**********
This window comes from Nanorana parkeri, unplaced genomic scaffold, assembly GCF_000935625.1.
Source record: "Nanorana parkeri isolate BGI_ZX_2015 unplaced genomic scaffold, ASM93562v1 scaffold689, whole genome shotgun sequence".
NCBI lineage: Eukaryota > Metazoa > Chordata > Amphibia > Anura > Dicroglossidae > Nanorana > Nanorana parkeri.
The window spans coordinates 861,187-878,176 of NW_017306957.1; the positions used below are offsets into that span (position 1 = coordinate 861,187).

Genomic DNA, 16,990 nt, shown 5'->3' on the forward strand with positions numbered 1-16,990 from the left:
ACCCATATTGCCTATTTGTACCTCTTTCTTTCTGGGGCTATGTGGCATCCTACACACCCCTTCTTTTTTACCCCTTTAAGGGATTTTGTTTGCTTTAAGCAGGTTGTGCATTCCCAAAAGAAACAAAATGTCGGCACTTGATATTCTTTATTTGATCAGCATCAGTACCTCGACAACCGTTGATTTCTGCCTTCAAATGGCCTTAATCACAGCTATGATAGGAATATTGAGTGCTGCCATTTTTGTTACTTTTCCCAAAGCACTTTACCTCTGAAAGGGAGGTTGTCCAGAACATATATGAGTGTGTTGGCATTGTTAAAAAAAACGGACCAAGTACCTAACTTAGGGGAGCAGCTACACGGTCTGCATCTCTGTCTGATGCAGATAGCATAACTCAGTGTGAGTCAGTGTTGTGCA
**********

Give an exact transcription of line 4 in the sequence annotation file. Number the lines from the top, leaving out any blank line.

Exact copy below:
The window spans coordinates 861,187-878,176 of NW_017306957.1; the positions used below are offsets into that span (position 1 = coordinate 861,187).